Babel A4: Family and identity

1

It strikes me that Robin is very isolated and lonely. His family died in the start, his father denies their relationship and pretty much ignores him, his half-brother is a fugitive, and we know very little about his friends at Oxford. Why do you think this is? Is it an expression of the fracturing and oppression of empire? Is it Kuang's way of giving us an outsider's view of Britain?

Why is Robin male? Why that privilege? Is it so he can pass as a white man? Will that be important?

Griffin is there, I think, to show what Robin could become if he were just a bit less useful to the Empire. Do you think it's important that they're half-brothers? Will they form a closer relationship?

Comments

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    Yes, Robin is definitely lonely at first. It’s probably important to isolate him, which is maybe a discussion for the end. I think there‘s a lot of path not taken to explore. Why Robin is male is interesting. I don’t know, but would be interested to hear theories in the final discussion.
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    To some extent this is a loneliness that many undergraduates face as they move out from whatever family and friends they might have had in childhood, and move into an environment that can be fun but is also deeply challenging and at times highly competitive. The 19th century setting allows the more brutal side of competition to come out much more forcefully than would be the case now (eg the treatment of those not successful in their exams).

    In my (admittedly limited) experience, university friendships seemed really deep and tight while studying, but have not survived the passage of years in comparison with childhood friends and work colleagues. I wonder if university friendships are more based on shared experience of difficulty rather than any actual commonality of interests and the like?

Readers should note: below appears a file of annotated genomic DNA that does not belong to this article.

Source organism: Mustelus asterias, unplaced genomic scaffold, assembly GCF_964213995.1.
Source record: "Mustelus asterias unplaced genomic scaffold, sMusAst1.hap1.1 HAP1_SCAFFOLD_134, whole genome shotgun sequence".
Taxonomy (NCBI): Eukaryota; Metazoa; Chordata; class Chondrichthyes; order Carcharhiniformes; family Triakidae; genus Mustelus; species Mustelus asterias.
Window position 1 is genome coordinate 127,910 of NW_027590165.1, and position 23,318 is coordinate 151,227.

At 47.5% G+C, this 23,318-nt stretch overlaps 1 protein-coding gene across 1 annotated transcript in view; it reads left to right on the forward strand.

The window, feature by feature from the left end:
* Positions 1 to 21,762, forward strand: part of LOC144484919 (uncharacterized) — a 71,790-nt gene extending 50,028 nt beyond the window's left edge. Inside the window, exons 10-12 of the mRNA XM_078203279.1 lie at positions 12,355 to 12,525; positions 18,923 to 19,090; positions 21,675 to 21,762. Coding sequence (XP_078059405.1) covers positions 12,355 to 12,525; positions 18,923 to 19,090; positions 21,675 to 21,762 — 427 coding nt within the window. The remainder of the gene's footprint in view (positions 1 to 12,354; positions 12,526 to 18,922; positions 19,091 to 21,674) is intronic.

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    What is Robin's core identity, and where does he "belong"? I think the Robin of Book 2 belongs nowhere, and he knows it. He is, and will always be, a tolerated intruder in the British ruling class, accepted only so long as he's useful. He's an artisan, not an aristocrat: Robin works for a living. But he has nowhere else, and no-one that really accepts him for who he is.

    University friends, I think, suffer from the curse of distance. After living in each others' pockets at university, everyone goes their separate ways and builds new lives. It's hard to maintain the connections that made sense in another context.

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    At the end of Act 1, Robin faces a test of whether he will stay loyal to his adopted and imperfect Babel community or join Hermes (a perhaps more sinister community). At the end of Act 2 that question is put to him again under different parameters. He also has a third community, that of his friends, who didn’t play a role in the first choice, but did in the second.
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    It has to be like this to set up the colonizer/colonized hammer target. Everything in this book is in service to that message.

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